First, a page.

Endogenous factor VIII synthesis from the intron 22-inverted F8 locus may modulate the immunogenicity of replacement therapy for hemophilia A

Gouri Shankar Pandey, Chen Yanover, Lisa M. Miller-Jenkins, Susan Garfield, Shelley A. Cole, Joanne E. Curran, Eric K. Moses, Natalia Rydz, Vijaya Simhadri, Chava Kimchi-Sarfaty, David Lillicrap, Kevin R. Viel, Teresa M. Przytycka, Glenn F. Pierce, Tom E. Howard, Zuben E. Sauna, Jeanne Lusher, Meera Chitlur, Afshin Ameri, Kavita NatrajanRathi V. Iyer, Alexis A. Thompson, Raymond G. Watts, Christine L. Kempton, Craig Kessler, John C. Barrett, Erica J. Martin, Nigel Key, Rebecca Kruse-Jarres, Cindy Lessinger, Kathleen P. Pratt, Neil Josephson, Kevin McRedmond, Janice Withycombe, Christopher Walsh, Dana Matthews, Johnny Mahlangu, Amanda Krause, Rosemary Schwyzer, Rajendra Thejpal, Nadine Rapiti, Yasmin Goga, Marius Coetzee, David Stones, Kenneth Mann, Saulius Butenas, Laura Almasy, John Blangero, Mel Carless, Rajalingam Raja, Elaine Reed

Research output: Contribution to journalArticle

47 Scopus citations

Abstract

Neutralizing antibodies (inhibitors) to replacement factor VIII (FVIII, either plasma derived or recombinant) impair the effective management of hemophilia A. Individuals with hemophilia A due to major deletions of the FVIII gene (F8) lack antigenically cross-reactive material in their plasma ("CRM-negative"), and the prevalence of inhibitors in these individuals may be as high as 90%. Conversely, individuals with hemophilia A caused by F8 missense mutations are CRM-positive, and their overall prevalence of inhibitors is <10% (ref. 2). Individuals with the F8 intron 22 inversion (found in ∼50% of individuals with severe hemophilia A) have been grouped with the former on the basis of their genetic defect and CRM-negative status. However, only ∼20% of these individuals develop inhibitors. Here we demonstrate that the levels of F8 mRNA and intracellular FVIII protein in B lymphoblastoid cells and liver biopsies from individuals with the intron 22 inversion are comparable to those in healthy controls. These results support the hypothesis that most individuals with the intron 22 inversion are tolerized to FVIII and thus do not develop inhibitors. Furthermore, we developed a new pharmacogenetic algorithm that permits the stratification of inhibitor risk for individuals and subpopulations by predicting the immunogenicity of replacement FVIII using, as input, the number of putative T cell epitopes in the infused protein and the competence of major histocompatibility complex class II molecules to present such epitopes. This algorithm showed statistically significant accuracy in predicting the presence of inhibitors in 25 unrelated individuals with the intron 22 inversion.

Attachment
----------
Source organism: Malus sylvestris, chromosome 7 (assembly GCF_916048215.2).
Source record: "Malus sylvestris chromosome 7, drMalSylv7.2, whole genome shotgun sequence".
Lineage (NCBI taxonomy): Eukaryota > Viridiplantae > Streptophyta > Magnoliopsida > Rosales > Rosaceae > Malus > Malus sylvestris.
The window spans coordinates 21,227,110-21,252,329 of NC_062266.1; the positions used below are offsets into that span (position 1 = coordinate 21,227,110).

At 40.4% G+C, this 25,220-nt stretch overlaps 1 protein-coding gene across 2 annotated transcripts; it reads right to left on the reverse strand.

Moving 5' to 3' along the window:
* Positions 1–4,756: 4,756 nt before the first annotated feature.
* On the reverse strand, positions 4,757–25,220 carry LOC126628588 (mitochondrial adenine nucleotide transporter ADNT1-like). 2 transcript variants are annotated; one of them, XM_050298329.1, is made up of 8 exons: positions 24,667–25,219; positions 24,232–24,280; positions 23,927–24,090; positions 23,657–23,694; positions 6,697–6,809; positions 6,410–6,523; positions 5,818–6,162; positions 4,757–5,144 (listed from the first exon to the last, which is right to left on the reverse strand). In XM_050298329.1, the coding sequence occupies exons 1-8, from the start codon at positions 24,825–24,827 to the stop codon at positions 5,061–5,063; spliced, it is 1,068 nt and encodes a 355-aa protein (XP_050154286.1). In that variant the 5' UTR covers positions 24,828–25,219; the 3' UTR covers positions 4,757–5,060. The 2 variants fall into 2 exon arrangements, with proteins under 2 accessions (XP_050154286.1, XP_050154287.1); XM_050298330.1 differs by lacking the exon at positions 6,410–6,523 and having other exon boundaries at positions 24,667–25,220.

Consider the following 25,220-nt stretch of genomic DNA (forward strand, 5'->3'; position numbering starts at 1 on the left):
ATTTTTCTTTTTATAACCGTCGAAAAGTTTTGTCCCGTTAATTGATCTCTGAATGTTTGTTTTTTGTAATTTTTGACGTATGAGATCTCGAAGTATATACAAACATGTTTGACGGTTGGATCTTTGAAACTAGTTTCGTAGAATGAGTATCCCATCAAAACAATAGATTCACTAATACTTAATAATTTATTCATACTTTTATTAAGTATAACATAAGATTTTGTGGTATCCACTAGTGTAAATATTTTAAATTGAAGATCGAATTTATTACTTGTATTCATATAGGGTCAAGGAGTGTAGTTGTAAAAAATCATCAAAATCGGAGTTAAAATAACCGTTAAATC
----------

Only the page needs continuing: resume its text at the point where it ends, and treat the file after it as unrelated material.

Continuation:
Original languageEnglish (US)
Pages (from-to)1318-1324
Number of pages7
JournalNature Medicine
Volume19
Issue number10
DOIs
StatePublished - Oct 2013

ASJC Scopus subject areas

  • Biochemistry, Genetics and Molecular Biology(all)

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    Pandey, G. S., Yanover, C., Miller-Jenkins, L. M., Garfield, S., Cole, S. A., Curran, J. E., Moses, E. K., Rydz, N., Simhadri, V., Kimchi-Sarfaty, C., Lillicrap, D., Viel, K. R., Przytycka, T. M., Pierce, G. F., Howard, T. E., Sauna, Z. E., Lusher, J., Chitlur, M., Ameri, A., ... Reed, E. (2013). Endogenous factor VIII synthesis from the intron 22-inverted F8 locus may modulate the immunogenicity of replacement therapy for hemophilia A. Nature Medicine, 19(10), 1318-1324. https://doi.org/10.1038/nm.3270